Column: Aiming for a healthy weight

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Commentary by Debra Balos, DO, IU Health Physicians Family Medicine

Believing that “thin is in” overlooks the true definition of what it means to be healthy. Although weight management is important, a lower number on the scale doesn’t necessarily mean you’re healthier. In addition to maintaining a reasonable weight, optimal health is based on many factors, including good nutrition, regular exercise, quality sleep and sound well-being.

Setting realistic weight loss goals isn’t a bad idea. In fact, many people can gain health benefits by shedding a few pounds. Your primary care doctor can help you set achievable goals and assist in determining a weight range you should aim for given your body type and age. By checking your blood pressure, cholesterol levels and blood sugar, he or she also can assess your risk of heart attack or stroke and tell whether your weight increases your risk.

When thinking about weight loss, remember that health can be improved by losing just 5 to 10 percent of your body weight. Modest weight loss, even just five or 10 pounds, can make you feel better and increase your energy level. Instead of focusing on how much weight you think you should lose, work to make long-term lifestyle changes that will benefit your overall health:

Eat healthier — Make vegetables, fruits, whole grains and lean protein the backbone of your diet. Cut down on serving sizes, and learn to know when you’re full.

Exercise daily — Try to fit at least 30 minutes of physical activity into your day. This doesn’t have to be at a gym or in a class. When pressed for time, take a brisk walk at lunchtime or climb extra flights of stairs between meetings or before work.

Most importantly, ban the notion that “thin is in,” and commit to sensibly managing your weight and improving your health and well-being.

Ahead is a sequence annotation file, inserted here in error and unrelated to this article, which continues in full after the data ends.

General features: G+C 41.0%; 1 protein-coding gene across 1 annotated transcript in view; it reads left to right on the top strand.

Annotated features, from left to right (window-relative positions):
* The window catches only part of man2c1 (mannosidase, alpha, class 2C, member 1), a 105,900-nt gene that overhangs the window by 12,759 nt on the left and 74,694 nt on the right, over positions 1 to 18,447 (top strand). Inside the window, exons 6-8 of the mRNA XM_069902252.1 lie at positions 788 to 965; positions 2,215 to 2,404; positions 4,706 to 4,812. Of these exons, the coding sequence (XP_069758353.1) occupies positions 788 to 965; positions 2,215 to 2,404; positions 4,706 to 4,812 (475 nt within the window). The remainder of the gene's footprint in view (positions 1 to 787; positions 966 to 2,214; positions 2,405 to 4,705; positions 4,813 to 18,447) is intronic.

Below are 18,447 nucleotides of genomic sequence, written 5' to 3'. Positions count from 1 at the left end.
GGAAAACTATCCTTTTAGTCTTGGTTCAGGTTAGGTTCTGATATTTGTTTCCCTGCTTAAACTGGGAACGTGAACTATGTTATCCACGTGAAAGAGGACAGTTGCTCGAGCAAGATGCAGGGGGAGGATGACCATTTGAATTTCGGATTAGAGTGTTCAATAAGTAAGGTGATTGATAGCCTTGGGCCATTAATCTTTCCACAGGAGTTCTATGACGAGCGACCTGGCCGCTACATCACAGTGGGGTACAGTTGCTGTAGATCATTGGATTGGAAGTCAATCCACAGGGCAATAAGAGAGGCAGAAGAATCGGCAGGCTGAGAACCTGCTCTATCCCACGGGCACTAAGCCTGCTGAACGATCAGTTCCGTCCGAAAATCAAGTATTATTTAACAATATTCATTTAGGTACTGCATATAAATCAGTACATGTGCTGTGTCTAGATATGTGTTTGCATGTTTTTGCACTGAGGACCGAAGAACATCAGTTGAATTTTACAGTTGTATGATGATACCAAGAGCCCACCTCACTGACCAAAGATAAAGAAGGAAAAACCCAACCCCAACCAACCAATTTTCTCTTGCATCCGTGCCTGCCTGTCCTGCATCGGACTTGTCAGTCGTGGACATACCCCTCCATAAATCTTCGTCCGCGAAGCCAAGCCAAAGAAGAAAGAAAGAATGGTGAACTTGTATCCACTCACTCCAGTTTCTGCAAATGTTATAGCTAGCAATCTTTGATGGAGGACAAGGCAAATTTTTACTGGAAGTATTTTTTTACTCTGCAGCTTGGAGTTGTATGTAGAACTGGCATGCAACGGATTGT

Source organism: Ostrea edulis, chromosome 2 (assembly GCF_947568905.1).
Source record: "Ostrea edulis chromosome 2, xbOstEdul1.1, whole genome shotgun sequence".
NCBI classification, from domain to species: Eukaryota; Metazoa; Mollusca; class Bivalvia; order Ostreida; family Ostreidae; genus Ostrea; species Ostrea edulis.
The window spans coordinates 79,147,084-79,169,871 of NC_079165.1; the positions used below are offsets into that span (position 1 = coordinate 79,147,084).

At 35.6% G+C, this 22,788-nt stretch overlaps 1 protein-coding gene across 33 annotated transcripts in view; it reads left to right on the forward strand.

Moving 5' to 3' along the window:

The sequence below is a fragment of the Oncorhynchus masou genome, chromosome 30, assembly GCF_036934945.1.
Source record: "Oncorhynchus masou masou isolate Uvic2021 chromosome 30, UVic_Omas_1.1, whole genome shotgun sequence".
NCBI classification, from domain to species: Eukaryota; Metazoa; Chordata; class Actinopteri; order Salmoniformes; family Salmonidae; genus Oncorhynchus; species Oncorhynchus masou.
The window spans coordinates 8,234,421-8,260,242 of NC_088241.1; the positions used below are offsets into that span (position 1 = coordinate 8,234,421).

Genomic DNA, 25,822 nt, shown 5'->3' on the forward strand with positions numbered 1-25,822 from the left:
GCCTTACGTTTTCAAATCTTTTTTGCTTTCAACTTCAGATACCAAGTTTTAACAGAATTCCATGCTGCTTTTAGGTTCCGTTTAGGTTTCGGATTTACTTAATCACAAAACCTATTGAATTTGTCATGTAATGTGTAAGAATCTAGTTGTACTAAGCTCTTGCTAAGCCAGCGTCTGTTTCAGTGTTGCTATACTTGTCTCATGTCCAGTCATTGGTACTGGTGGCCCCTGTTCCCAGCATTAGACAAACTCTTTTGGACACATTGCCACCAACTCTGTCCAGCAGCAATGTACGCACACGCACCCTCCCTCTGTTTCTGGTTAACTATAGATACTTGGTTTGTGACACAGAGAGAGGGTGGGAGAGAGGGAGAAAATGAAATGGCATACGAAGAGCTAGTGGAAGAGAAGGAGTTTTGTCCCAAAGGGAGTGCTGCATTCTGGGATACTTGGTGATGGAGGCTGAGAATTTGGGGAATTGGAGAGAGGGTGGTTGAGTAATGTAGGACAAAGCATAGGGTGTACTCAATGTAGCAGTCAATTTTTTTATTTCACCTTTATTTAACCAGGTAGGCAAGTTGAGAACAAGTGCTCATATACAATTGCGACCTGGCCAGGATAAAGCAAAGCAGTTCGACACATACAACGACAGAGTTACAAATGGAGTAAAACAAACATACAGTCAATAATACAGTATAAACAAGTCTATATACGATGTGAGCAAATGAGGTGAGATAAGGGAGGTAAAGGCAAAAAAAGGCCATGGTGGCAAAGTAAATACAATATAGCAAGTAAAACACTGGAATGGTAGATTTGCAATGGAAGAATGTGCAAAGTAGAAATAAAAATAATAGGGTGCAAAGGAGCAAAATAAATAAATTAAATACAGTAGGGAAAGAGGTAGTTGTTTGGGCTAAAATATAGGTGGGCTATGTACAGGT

Debra Balos, DO, specializes in family medicine and is a guest columnist located at IU Health Physicians Family Medicine – Zionsville. She can be reached by calling the office at 317.777.6400. For more health information, subscribe to Strength in You at iuhealth.org/StrengthInYou.

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Column: Aiming for a healthy weight

0

Commentary by Debra Balos, DO, IU Health Physicians Family Medicine

Believing that “thin is in” overlooks the true definition of what it means to be healthy. Although weight management is important, a lower number on the scale doesn’t necessarily mean you’re healthier. In addition to maintaining a reasonable weight, optimal health is based on many factors, including good nutrition, regular exercise, quality sleep and sound well-being.

Setting realistic weight loss goals isn’t a bad idea. In fact, many people can gain health benefits by shedding a few pounds. Your primary care doctor can help you set achievable goals and assist in determining a weight range you should aim for given your body type and age. By checking your blood pressure, cholesterol levels and blood sugar, he or she also can assess your risk of heart attack or stroke and tell whether your weight increases your risk.

When thinking about weight loss, remember that health can be improved by losing just 5 to 10 percent of your body weight. Modest weight loss, even just five or 10 pounds, can make you feel better and increase your energy level. Instead of focusing on how much weight you think you should lose, work to make long-term lifestyle changes that will benefit your overall health:

Eat healthier — Make vegetables, fruits, whole grains and lean protein the backbone of your diet. Cut down on serving sizes, and learn to know when you’re full.

Exercise daily — Try to fit at least 30 minutes of physical activity into your day. This doesn’t have to be at a gym or in a class. When pressed for time, take a brisk walk at lunchtime or climb extra flights of stairs between meetings or before work.

Most importantly, ban the notion that “thin is in,” and commit to sensibly managing your weight and improving your health and well-being.

Debra Balos, DO, specializes in family medicine and is a guest columnist located at IU Health Physicians Family Medicine – Zionsville. She can be reached by calling the office at 317.777.6400. For more health information, subscribe to Strength in You at iuhealth.org/StrengthInYou.

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